cutting into ceiling joists

kerschkNovember 23, 2009

I'd like to know what are the ramifications of cutting into a 2x8 basement ceiling joist to allow for the centered installation of suspended-ceiling can lights. There would be four cuts total, two each on two different joists. The cuts would be approx. six feet apart on each joist and the dimensions of each cut would be about 2" inches high by 6" across. This would allow for flush installation with the visible edge of the ceiling tile surface.

I'd like someone to relate any issues involved with compromising the integrity of the joists in this scenario. Alternatively, I could use a 5-inch-high can light instead of the 7-inch and then would have to cut out only about a 1/2-inch-high portion. Would this be a better solution?

Please advise.

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Use the shallower fixtures if you can; that's what they are made for.

    Bookmark   November 24, 2009 at 6:58AM
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Not sure if this helps, however,

in our kitchen we had to install a ceiling mount range hood and 2 canister lights, and guess what?

They needed to be installed precisely where we had ceiling joists.

We ended up having to 'box out' the joists in order to make a hole for the required opening. We actually had our structural person do this.

i can get you pics if you like.

    Bookmark   November 24, 2009 at 11:14AM
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A general rule of thumb is that cuts on the underside of joists should be avoided. Taking 2" of depth out of a 2X8 is a lot. If your joists are over-engineered for the loading, then it might not be a problem, but I don't think it is worth the risk of a sagging floor. If you must make cuts, by all means go for the shorter cans. Would it really be that bad if the cans are not perfectly centered? Sometimes less-than-perfect symmetry is good, depending on the layout of the room and the furniture.

    Bookmark   November 24, 2009 at 2:07PM
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Thanks for your follow-ups, gentlemen. I've already cut out one joist to a 2" depth, so should I box it out for support as "funyellow" indicated? Hard to believe the floor would sag, but don't want to take any chances since it's a customer's house. Really want to center the lights, so will go with the 5" cans and notch only about 1/2" or so. Will this be acceptable or should I add support for these as well? Would appreciate further follow-up.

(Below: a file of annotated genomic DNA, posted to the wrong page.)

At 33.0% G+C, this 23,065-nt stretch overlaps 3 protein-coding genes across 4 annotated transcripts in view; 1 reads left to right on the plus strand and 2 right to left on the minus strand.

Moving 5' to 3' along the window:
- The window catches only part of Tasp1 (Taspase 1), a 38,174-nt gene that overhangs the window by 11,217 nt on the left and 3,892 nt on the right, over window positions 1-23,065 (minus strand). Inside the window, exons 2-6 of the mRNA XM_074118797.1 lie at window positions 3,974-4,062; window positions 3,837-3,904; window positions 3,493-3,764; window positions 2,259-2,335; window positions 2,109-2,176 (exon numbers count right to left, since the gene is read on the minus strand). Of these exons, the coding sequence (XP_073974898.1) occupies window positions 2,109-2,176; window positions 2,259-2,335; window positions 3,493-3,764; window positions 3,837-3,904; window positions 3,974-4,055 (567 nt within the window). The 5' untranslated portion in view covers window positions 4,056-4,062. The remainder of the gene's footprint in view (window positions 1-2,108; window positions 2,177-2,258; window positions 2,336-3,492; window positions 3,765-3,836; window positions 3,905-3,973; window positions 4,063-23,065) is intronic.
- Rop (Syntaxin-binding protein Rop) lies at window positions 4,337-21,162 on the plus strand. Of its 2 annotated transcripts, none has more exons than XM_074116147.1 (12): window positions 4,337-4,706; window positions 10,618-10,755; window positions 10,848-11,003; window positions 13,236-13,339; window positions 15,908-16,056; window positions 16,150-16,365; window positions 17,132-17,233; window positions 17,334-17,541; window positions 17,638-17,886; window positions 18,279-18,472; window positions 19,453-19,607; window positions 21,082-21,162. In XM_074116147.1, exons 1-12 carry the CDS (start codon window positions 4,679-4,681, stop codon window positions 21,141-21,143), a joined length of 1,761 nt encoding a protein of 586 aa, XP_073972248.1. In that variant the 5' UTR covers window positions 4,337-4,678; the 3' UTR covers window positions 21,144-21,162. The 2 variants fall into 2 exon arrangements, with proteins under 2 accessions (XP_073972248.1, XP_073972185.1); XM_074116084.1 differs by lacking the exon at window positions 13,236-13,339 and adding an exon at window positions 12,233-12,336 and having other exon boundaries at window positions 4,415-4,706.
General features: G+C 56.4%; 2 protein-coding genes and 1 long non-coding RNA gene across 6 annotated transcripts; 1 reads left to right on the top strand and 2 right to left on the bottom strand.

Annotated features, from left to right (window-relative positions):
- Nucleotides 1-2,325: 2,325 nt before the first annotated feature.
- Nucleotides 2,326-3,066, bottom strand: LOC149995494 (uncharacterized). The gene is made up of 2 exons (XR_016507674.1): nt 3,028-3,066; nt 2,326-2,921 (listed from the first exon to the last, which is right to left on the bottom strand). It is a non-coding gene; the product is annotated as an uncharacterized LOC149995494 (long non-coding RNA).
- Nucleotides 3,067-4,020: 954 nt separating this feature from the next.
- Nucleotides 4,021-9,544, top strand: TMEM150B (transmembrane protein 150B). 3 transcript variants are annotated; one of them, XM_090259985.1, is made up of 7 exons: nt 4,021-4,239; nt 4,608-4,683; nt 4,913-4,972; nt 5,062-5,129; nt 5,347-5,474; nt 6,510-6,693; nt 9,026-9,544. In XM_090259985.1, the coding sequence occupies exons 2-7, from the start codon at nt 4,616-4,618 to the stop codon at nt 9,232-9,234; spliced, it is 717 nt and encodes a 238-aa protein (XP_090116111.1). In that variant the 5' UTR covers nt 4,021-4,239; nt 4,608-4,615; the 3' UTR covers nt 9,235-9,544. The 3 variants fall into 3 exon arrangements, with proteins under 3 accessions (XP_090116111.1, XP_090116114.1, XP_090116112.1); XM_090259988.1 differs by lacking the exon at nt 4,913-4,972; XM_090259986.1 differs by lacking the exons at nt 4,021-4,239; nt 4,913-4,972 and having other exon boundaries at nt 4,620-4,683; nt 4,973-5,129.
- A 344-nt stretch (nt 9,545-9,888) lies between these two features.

Thanks very much!

    Bookmark   November 26, 2009 at 10:46AM
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I reread your original post and saw that these are ceiling joists in a suspended ceiling so you can cut them all you want.

If the joists had been supporting a floor a 2" deep notch would have reduced the loading bearing capacity of the joist by almost half and, more importantly, reduced its resistance to deflection by more than half. If you did that to enough joists, the floor would bounce like a trampoline. Comfort would be sacrificed before sagging or collapse.

    Bookmark   November 26, 2009 at 1:04PM
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A clarification, please? I reread the OP's first post, and I'm not convinced that those joists are only for acoustical tile support. What do you see there that suggests they are not load-bearing for the floor above them?

Unfortunately, if those are load-bearing joists, boxing them in around the cuts is not going to do anything much to restore the load-bearing capacity you removed by cutting into them.

    Bookmark   November 26, 2009 at 1:58PM
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Ceiling and floor joist 'notches' are regulated by building codes and the limits established by acceptable engineering practice and tables.